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| UC San Diego||
| Southern California sample|| 29.2% - 40%|
| National sample|| 36.3%|
See supporting data
For patients who require a mastectomy (removal of the entire breast), there are new techniques in reconstructive surgery to restore the breast’s appearance. Surgery can reconstruct a breast, including the size, shape, nipple and areola. The initial reconstruction work can often can be performed immediately following the mastectomy, while you are still sedated, and is performed by a board-certified plastic surgeon. Additional surgeries to complete reconstruction are scheduled at a later date.
UC San Diego Health: A leader in breast reconstruction
At UC San Diego Health, more than 70% of women who undergo a mastectomy also undergo reconstruction, high above the state and national rates.
Why are reconstruction rates important?
Post-mastectomy reconstruction rates are used as a quality of care measure in many comprehensive breast centers. Why?
- Reconstruction after mastectomy has been associated with improved psychosocial and sexual function.
- It has been proven safe in terms of monitoring for recurrence, and preliminary data shows that it may even translate to better survival rates (although the reasons for this are not yet clear).
- Higher reconstruction rates also point to a cancer center with comprehensive services and close collaboration between your breast cancer surgeons and reconstruction experts
Types of Breast Reconstruction
Reconstructive Surgery Explained
For information on how each surgery is performed, or the differences between implants and autologous surgery, see
What Happens During Reconstructive Surgery.
At UC San Diego Health, breast reconstruction can be accomplished in two ways:
- Artificial implants: New cohesive gel implants are anatomically shaped and offer new options for reconstruction.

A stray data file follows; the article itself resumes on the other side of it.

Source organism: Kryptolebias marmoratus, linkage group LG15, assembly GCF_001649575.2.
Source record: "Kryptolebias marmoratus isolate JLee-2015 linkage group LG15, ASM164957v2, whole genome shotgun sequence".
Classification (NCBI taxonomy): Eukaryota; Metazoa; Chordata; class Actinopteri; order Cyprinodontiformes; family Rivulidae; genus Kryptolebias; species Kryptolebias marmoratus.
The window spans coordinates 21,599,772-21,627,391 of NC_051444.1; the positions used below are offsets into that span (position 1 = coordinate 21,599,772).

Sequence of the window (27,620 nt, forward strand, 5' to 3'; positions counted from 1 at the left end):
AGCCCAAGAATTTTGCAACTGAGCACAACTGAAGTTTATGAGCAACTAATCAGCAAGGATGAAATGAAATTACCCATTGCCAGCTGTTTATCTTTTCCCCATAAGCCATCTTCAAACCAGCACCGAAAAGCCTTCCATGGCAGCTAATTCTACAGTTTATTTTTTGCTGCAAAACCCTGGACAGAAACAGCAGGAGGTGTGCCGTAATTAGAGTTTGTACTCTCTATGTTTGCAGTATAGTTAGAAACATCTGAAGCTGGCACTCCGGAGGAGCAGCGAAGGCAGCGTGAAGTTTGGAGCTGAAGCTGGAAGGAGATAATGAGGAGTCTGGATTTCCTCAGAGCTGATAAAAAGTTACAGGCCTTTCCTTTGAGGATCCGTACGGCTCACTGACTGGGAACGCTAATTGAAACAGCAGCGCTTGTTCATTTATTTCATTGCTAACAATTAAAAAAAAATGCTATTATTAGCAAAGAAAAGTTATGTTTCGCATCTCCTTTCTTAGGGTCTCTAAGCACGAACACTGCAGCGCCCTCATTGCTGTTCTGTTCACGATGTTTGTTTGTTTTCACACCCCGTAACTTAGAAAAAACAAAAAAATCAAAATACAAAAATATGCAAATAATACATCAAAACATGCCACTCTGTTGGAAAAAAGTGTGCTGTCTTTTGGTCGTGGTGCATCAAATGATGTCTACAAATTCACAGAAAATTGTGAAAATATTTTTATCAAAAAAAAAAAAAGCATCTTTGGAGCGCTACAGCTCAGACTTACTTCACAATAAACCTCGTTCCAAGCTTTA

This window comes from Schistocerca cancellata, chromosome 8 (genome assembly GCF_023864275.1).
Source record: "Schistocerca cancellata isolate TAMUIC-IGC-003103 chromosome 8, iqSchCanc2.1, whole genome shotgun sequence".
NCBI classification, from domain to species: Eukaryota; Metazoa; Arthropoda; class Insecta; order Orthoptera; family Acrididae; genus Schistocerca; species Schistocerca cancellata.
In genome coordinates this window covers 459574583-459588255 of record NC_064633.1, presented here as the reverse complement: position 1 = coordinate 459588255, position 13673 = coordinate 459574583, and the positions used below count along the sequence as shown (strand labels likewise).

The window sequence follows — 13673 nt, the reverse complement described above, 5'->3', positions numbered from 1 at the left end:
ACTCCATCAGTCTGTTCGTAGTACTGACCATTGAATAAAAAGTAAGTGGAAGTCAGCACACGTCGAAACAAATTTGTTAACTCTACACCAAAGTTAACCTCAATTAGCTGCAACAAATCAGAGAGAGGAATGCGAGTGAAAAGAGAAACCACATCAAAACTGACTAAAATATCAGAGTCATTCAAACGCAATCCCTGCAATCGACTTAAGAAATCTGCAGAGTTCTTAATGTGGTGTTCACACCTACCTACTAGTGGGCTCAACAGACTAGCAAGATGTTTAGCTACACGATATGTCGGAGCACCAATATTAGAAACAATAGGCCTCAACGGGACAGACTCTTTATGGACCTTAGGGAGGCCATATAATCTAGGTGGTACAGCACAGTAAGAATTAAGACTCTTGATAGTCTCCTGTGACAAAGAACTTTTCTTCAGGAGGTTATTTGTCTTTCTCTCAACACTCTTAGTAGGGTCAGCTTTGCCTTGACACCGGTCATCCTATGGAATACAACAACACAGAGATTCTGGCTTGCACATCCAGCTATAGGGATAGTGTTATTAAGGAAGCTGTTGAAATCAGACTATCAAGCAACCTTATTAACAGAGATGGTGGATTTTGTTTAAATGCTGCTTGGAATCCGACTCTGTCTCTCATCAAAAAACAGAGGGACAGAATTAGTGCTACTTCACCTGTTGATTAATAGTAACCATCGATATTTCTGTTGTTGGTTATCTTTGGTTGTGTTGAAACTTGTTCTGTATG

- Autologous surgery: This method uses your own skin, fat and muscle from other areas of your body such as the back, abdomen, buttocks or area close to the chest. The two types we most commonly perform are:
- Latissimus dorsi reconstruction, which uses muscle from your back to create a new breast mound)
- Transverse rectus abdominus muscle (TRAM) flap, which uses muscle from from your abdomen
Contralateral symmetry surgery is performed on the unaffected breast, when needed, to assure a uniform size and shape.
Surgical Collaboration Improves Outcomes
Our surgeons collaborate closely to coordinate cancer and reconstructive surgeries. Dr. Anne Wallace, center director, is both a surgical oncologist and a reconstructive surgeon, and often performs the surgeries simultaneously. In other cases, surgical oncologist Dr. Sarah Blair partners with Dr. Amanda Gosman or other trained plastic surgeons to coordinate the effort.
In all cases, plastic surgeons are closely involved in surgery planning—to ensure a high level of safety in terms of the ability to resect the tumor
and get an aesthetically pleasing outcome. Even for lumpectomies, plastic surgeons work with the oncology surgeon to help with markings so that the incisions fall into the natural reconstructive planes. All the necessary tissue is removed, but by preserving a good portion of the breast, it is often possible to preserve nipple sensation and prevent the nipple from being crooked.
New Developments for Faster Healing, Less Scarring
One of UC San Diego Health's areas of expertise is complex flap reconstruction after radiation. Use of hyperbaric oxygen and other treatments also enhance healing and outcome. Dr. Wallace and the entire surgical team spend adequate time with patients to review their options and preferences and to explain the risks, benefits and projected outcomes of various procedures.
Reconstruction rate data: UC San Diego: 2002-2011 reconstruction rate (Baker et al. Am Surg. 2013). Southern California sample: 2003-2007 reconstruction rate in four counties (Los Angeles, San Bernadino, Orange, Riverside) was 29.2%; including only those hospitals with a Comprehensive Cancer Center, 40% (Kruper et al. Ann Surg Onc. 2011). National sample: 2009 reconstruction rates from the National Inpatient Sample (Yang et al. Cancer. 2013)